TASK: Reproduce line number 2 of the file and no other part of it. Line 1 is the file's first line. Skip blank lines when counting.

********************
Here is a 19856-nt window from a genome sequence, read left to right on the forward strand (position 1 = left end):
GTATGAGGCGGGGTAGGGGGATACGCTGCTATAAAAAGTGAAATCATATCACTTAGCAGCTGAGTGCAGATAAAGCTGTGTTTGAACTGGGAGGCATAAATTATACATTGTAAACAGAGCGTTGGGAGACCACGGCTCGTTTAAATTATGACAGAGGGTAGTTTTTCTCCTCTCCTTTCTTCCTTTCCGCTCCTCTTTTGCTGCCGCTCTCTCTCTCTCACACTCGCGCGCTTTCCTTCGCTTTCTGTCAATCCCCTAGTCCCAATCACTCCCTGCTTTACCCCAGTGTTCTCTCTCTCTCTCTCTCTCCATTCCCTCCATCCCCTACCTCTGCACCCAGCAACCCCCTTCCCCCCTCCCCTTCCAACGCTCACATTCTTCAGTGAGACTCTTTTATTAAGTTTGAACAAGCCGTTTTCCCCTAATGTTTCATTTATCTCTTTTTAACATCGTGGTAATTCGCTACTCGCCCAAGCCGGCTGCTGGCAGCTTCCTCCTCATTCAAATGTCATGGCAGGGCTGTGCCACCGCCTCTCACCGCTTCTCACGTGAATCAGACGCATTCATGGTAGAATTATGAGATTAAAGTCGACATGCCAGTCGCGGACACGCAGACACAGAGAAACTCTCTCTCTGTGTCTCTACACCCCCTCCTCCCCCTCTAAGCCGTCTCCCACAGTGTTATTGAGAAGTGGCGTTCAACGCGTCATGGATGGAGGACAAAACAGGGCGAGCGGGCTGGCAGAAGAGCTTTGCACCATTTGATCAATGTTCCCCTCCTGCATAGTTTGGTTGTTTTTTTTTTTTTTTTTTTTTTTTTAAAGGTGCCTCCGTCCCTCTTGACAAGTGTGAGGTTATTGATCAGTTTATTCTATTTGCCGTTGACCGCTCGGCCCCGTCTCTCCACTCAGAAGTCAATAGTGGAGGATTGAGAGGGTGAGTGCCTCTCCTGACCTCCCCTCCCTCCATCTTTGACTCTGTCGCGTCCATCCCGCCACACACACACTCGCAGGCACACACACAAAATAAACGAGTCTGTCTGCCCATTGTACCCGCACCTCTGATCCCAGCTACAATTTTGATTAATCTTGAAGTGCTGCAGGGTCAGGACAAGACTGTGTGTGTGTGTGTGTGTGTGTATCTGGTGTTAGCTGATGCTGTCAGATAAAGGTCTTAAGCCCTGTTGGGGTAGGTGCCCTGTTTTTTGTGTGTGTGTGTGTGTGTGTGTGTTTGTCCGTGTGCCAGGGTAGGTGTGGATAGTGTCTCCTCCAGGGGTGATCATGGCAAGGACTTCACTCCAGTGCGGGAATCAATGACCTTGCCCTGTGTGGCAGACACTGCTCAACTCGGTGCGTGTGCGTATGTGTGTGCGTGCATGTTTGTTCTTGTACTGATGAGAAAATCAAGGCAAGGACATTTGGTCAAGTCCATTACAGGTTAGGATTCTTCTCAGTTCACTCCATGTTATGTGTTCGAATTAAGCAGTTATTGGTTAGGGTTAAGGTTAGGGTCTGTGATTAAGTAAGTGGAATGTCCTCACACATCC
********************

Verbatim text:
GTATGAGGCGGGGTAGGGGGATACGCTGCTATAAAAAGTGAAATCATATCACTTAGCAGCTGAGTGCAGATAAAGCTGTGTTTGAACTGGGAGGCATAAATTATACATTGTAAACAGAGCGTTGGGAGACCACGGCTCGTTTAAATTATGACAGAGGGTAGTTTTTCTCCTCTCCTTTCTTCCTTTCCGCTCCTCTTTTGCTGCCGCTCTCTCTCTCTCACACTCGCGCGCTTTCCTTCGCTTTCTGTCAATCCCCTAGTCCCAATCACTCCCTGCTTTACCCCAGTGTTCTCTCTCTCTCTCTCTCTCCATTCCCTCCATCCCCTACCTCTGCACCCAGCAACCCCCTTCCCCCCTCCCCTTCCAACGCTCACATTCTTCAGTGAGACTCTTTTATTAAGTTTGAACAAGCCGTTTTCCCCTAATGTTTCATTTATCTCTTTTTAACATCGTGGTAATTCGCTACTCGCCCAAGCCGGCTGCTGGCAGCTTCCTCCTCATTCAAATGTCATGGCAGGGCTGTGCCACCGCCTCTCACCGCTTCTCACGTGAATCAGACGCATTCATGGTAGAATTATGAGATTAAAGTCGACATGCCAGTCGCGGACACGCAGACACAGAGAAACTCTCTCTCTGTGTCTCTACACCCCCTCCTCCCCCTCTAAGCCGTCTCCCACAGTGTTATTGAGAAGTGGCGTTCAACGCGTCATGGATGGAGGACAAAACAGGGCGAGCGGGCTGGCAGAAGAGCTTTGCACCATTTGATCAATGTTCCCCTCCTGCATAGTTTGGTTGTTTTTTTTTTTTTTTTTTTTTTTTTAAAGGTGCCTCCGTCCCTCTTGACAAGTGTGAGGTTATTGATCAGTTTATTCTATTTGCCGTTGACCGCTCGGCCCCGTCTCTCCACTCAGAAGTCAATAGTGGAGGATTGAGAGGGTGAGTGCCTCTCCTGACCTCCCCTCCCTCCATCTTTGACTCTGTCGCGTCCATCCCGCCACACACACACTCGCAGGCACACACACAAAATAAACGAGTCTGTCTGCCCATTGTACCCGCACCTCTGATCCCAGCTACAATTTTGATTAATCTTGAAGTGCTGCAGGGTCAGGACAAGACTGTGTGTGTGTGTGTGTGTGTGTATCTGGTGTTAGCTGATGCTGTCAGATAAAGGTCTTAAGCCCTGTTGGGGTAGGTGCCCTGTTTTTTGTGTGTGTGTGTGTGTGTGTGTGTTTGTCCGTGTGCCAGGGTAGGTGTGGATAGTGTCTCCTCCAGGGGTGATCATGGCAAGGACTTCACTCCAGTGCGGGAATCAATGACCTTGCCCTGTGTGGCAGACACTGCTCAACTCGGTGCGTGTGCGTATGTGTGTGCGTGCATGTTTGTTCTTGTACTGATGAGAAAATCAAGGCAAGGACATTTGGTCAAGTCCATTACAGGTTAGGATTCTTCTCAGTTCACTCCATGTTATGTGTTCGAATTAAGCAGTTATTGGTTAGGGTTAAGGTTAGGGTCTGTGATTAAGTAAGTGGAATGTCCTCACACATCC